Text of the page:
This project sought to discover the basic relationship between climate conditions and valley fever incidence, the climate variables that were important determinants of incidence, and if incidence could be predicted by climate conditions.
Researchers compared medical records documenting valley fever incidence and climate data from Kern County, CA and Pima County, AZ from 1989-1998. The data analysis revealed a complex relationship in which winter and summer rains play a key factor. The number of peak cases in Pima Co. usually occurred in the dry months right before the summer monsoon and again in November and December.
The researchers developed a model to predict valley fever outbreaks for Pima Co. using climate forecasts and weather data to project future risks for the disease.
Each year, an estimated 100,000 people contract valley fever (medical name coccidioidomycosis)—a lung infection caused by a soil-dwelling fungus found primarily in the desert regions of Arizona and California. Most never show any symptoms, while others experience mild cold or flu-like ailments.
Less than 10% of infections progress to more severe illnesses and in rare cases the fungus moves outside the lungs to the muscles, bones, or skin. At its worst, the disease can cause a form of meningitis—leading to between 50 and 100 deaths per year. Annual healthcare costs related to valley fever are upwards of $60 million.
Researchers in the 1950s discovered the microscopic culprit for the disease, the fungus Coccidioides immitis. They also noted links between outbreaks of valley fever and climatic conditions, with peak cases following heavy rainy seasons.
While researchers are still learning about the disease's link to climate, it is believed that the fungus grows during wet periods and then forms tiny spores as the soil dries out. The spores release into the air when windy conditions or human activities, such as construction, disturb the soil.
Hot weather may also be an important factor in the mix. It is believed that extremely high temperatures can sterilize the soil, possibly killing other microorganisms while C. immitis remains dormant in deeper layers of the soil. When conditions change, the fungus may return to the surface layer flourish in the soil with little competition.
As the population of the Soutwestern United States continues to swell, thousands of more people are exposed to the disease each year. The highest incidences of valley fever occur near Tucson and Phoenix in Arizona and near Bakersfield, Calif., but the fungus is also found in parts of Texas, Nevada, and New Mexico. If climate change makes conditions more favorable for the fungus in these areas, large cities such as Los Angeles, El Paso, and Las Vegas could be at risk.
An exploratory data analysis was conducted during the early part of the project to determine the basic relationship between climate and incidence. This portion of the study involved a bivariate analysis of individual climate variables, including temperature (minimum, maximum, dew point, and average), precipitation, wind speed, and the Palmer Drought Severity Index.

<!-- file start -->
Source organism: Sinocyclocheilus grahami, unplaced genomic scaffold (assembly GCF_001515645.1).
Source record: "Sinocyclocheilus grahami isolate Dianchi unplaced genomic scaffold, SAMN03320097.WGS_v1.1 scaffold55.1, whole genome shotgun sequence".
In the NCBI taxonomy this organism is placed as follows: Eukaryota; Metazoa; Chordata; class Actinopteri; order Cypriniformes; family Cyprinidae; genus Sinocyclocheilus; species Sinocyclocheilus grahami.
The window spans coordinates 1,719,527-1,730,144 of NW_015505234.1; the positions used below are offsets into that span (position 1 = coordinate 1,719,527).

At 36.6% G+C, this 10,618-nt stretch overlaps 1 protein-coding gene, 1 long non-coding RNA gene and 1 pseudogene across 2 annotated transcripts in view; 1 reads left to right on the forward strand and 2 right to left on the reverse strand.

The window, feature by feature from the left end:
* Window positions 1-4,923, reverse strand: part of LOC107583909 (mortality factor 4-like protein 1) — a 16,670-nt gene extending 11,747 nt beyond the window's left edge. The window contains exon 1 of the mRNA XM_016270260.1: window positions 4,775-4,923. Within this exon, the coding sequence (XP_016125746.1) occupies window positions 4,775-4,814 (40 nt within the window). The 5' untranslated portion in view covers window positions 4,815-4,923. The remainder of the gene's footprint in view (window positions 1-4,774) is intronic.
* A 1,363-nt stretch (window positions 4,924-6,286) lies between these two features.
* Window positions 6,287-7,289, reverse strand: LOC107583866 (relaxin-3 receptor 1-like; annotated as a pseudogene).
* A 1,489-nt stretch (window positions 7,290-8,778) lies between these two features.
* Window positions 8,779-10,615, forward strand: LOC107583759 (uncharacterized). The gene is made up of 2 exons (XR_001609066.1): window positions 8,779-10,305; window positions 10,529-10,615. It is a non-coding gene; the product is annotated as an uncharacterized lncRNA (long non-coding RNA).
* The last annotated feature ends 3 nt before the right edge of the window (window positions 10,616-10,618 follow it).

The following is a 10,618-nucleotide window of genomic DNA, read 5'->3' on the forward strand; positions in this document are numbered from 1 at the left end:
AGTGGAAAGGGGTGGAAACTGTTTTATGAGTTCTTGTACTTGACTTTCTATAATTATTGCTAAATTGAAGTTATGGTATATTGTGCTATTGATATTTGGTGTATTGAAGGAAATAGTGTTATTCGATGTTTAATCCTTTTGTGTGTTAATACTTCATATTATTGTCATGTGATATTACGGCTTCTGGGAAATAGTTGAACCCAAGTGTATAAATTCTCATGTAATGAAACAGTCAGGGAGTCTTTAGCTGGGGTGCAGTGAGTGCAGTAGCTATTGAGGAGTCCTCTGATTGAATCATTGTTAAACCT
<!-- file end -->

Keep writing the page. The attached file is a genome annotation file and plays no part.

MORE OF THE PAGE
A composite analysis was also conducted, which examined the climate conditions leading up to months with especially high and especially low incidence.
The results of the exploratory analysis informed the development of monthly multivariate predictive models. For each month, temperature and precipitation variables at varying time scales up to four years prior to the month being predicted were identified from the exploratory analysis. These variables were entered into a backward stepwise regression. The resulting models were tested on independent data to evaluate their ability to predict incidence.
Comrie, A. 2005. Climate factors influencing coccidioidomycosis seasonality and outbreaks. Environmental Health Perspectives 113:688-692.
Kolivras, K. and A. Comrie. 2003. Modeling valley fever (coccidioidomycosis) incidence on the basis of climate conditions, International Journal of Biometeorology 47(2): 87. DOI 10.1007/s00484-002-0155-x
Kolivras, K. and A. Comrie. 2000. Climate and Valley Fever. In Chapter 8 - Human Health, by Southwest Regional Assessment Group, Preparing for a Changing Climate: The Potential Consequences of Climate Variability and Change. Companion Volume to the National Assessment of Climate Change. Institute for the Study of Planet Earth, University of Arizona.
Kolivras, K., P. Johnson, A. Comrie, and S. Yool. 2001. Environmental Variability and Coccidioidomycosis (Valley Fever). Aerobiologia 17:31-42.
Park, B., K. Sigel, V. Vaz, K. Komatsu, C. McRill, M. Phelan, T. Colman, A. Comrie, D Warnock, J. Galgiani, and R. Hajjeh. 2005. An epidemic of coccidioidomycosis in Arizona associated with climate changes, 1998-2001. Journal of Infectious Diseases 191:1981–1987.